(OKT3) mAb (0.01–100 ng/ml).
For direct cell-mediated cytotoxicity assay, cells were incubated
for 4 hr with51Cr-labeled HeLa or HT29 cells at various E:T ratios
in the presence or absence of recombinant soluble MICA protein
(10 ?g/ml), anti-MICA mAb (10 ?g/ml), anti-NKG2D M585 mAb
(1 ?g/ml), or isotype control mAb.
PI3K inhibition experiments were done by pretreating effector
cells with the PI3K inhibitor LY 294002 (1 ?M, Sigma). The mean of
duplicates of lysis for each cell line was expressed as a percentage
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ELISA of Soluble MICA and Modulation
of NKG2D on IEL Lines
Soluble MICA was measured in the serum with a sandwich ELISA
as described (Hue et al., 2003). Recombinant soluble MICA*001 was
consistently detected at concentration of 0.3 ng/ml. The amount of
IL-15 in patients’ sera was determined by commercial ELISA with
matched antibody pair in relation to standard pair (R&D Systems).
Modulation of NKG2D levels on IEL cell lines from active CD or
RCS patients was examined by flow cytometry after 24 hr of incuba-
tion with soluble recombinant MICA (10 ?g/ml) in the absence or
presence of IL-15 (20 ng/ml).
A total of 107 CD patients and 90 healthy controls, previously de-
scribed (Djilali-Saiah et al., 1998), was MICA genotyped. The tri-
nucleotide repeat microsatellite polymorphism in the transmem-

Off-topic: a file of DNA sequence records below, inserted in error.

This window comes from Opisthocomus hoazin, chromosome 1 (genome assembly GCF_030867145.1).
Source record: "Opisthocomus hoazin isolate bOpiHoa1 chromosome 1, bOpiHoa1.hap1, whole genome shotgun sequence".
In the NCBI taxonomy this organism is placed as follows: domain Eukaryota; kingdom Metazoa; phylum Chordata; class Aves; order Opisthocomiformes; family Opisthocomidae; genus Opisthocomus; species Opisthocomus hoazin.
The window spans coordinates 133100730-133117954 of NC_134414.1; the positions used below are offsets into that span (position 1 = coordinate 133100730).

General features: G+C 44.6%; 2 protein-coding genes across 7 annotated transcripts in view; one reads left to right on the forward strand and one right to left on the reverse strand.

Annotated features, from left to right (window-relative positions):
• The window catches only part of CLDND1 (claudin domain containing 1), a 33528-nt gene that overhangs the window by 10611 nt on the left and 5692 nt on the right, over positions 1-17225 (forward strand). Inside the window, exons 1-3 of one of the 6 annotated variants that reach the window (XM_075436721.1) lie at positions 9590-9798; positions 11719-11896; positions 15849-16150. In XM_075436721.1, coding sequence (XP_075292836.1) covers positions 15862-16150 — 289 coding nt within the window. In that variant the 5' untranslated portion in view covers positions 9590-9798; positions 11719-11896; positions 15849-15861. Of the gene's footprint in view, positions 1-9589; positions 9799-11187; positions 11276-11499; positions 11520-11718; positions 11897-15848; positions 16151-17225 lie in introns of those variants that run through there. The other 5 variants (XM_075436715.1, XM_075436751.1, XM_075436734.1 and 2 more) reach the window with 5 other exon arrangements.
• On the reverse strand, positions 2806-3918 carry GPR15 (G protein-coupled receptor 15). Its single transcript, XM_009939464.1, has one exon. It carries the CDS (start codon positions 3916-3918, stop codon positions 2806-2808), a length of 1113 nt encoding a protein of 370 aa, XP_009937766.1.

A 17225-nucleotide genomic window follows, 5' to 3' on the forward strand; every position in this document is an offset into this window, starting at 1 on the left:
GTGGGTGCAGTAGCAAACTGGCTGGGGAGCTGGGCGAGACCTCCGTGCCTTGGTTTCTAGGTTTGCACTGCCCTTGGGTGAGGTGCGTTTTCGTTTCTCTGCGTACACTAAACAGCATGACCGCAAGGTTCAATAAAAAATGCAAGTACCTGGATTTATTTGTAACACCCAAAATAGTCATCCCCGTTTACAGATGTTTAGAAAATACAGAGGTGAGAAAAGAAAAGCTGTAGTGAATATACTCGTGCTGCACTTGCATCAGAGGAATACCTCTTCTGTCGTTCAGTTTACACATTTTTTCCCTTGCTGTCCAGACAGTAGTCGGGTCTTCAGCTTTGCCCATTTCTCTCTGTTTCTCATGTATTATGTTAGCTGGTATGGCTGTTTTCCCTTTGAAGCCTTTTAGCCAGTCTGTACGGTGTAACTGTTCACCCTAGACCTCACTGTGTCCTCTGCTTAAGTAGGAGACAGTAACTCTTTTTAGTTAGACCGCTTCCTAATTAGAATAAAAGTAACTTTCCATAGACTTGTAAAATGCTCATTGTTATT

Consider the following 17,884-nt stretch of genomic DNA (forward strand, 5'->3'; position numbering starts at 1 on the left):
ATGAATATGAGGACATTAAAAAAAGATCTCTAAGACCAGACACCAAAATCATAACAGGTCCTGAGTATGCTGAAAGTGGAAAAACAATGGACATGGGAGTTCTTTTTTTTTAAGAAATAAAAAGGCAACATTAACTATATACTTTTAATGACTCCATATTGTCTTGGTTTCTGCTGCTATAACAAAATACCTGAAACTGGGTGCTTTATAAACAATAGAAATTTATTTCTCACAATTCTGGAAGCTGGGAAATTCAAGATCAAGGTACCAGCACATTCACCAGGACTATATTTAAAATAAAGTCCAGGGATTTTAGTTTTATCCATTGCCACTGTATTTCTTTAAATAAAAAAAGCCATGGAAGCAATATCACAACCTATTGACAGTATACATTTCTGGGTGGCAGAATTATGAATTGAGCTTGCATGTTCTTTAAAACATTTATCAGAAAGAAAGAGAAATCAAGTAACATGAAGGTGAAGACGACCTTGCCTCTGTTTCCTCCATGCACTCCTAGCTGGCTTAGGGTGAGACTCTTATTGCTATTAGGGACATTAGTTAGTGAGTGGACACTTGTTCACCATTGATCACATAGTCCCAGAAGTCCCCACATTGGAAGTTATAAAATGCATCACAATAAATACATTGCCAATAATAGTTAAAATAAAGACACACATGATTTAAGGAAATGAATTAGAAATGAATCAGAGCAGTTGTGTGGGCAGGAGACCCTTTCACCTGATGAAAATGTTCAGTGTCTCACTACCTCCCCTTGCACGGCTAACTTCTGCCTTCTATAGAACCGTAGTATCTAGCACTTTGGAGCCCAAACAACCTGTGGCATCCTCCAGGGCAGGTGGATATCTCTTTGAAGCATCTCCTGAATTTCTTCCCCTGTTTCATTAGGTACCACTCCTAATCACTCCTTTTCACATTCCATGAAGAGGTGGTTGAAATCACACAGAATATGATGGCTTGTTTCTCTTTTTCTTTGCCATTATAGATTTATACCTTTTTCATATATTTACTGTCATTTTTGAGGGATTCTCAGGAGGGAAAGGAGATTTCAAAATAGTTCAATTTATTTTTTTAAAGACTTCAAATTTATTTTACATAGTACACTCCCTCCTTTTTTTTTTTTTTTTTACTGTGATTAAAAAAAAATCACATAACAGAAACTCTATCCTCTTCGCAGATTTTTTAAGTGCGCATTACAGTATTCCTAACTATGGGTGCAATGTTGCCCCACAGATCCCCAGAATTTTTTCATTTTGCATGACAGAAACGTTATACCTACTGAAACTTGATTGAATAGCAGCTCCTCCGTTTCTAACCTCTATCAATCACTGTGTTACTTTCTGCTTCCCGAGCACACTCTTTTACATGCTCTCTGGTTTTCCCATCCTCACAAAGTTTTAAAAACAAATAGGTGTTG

brane region of the MICA gene was amplified with PCR primers
flanking the TM region as described (Mizuki et al., 1997; Sugimura et
al., 2001). The PCR products were electrophoresed in an automated
ber of microsatellite repeat was estimated automatically using the
Genescan 672 software. Allelic frequencies were calculated by di-
rect counting, and the significance of the association was deter-
mined by using the chi-square test. The level of significance was
set at 0.05, and the correction of Bonferonni for multiple tests was
applied by multiplying p by the number of alleles compared (Pc).
We thank Eric Vivier for helpful discussion and critical reading of
the manuscript. We are grateful to the GERMC (French Group of
Research on Celiac disease) for providing samples and clinical data
for some of the patients included in this study. We thank Ullah
Barbe, Bernadette Be `gue, and Ce ´cile Macquin for excellent techni-
cal assistance. S.H. was supported by poste d’accueil INSERM and
J.-J.M. by a fellowship from the Association pour la Recherche sur
le Cancer. This work was supported by INSERM (Re ´seau Progre `s
and program AVENIR), Association pour la Recherche sur le Cancer
(ARC4616), and Fondation Princesse Grace de Monaco.
Received: April 14, 2004
Revised: June 2, 2004
Accepted: June 7, 2004
Published: September 14, 2004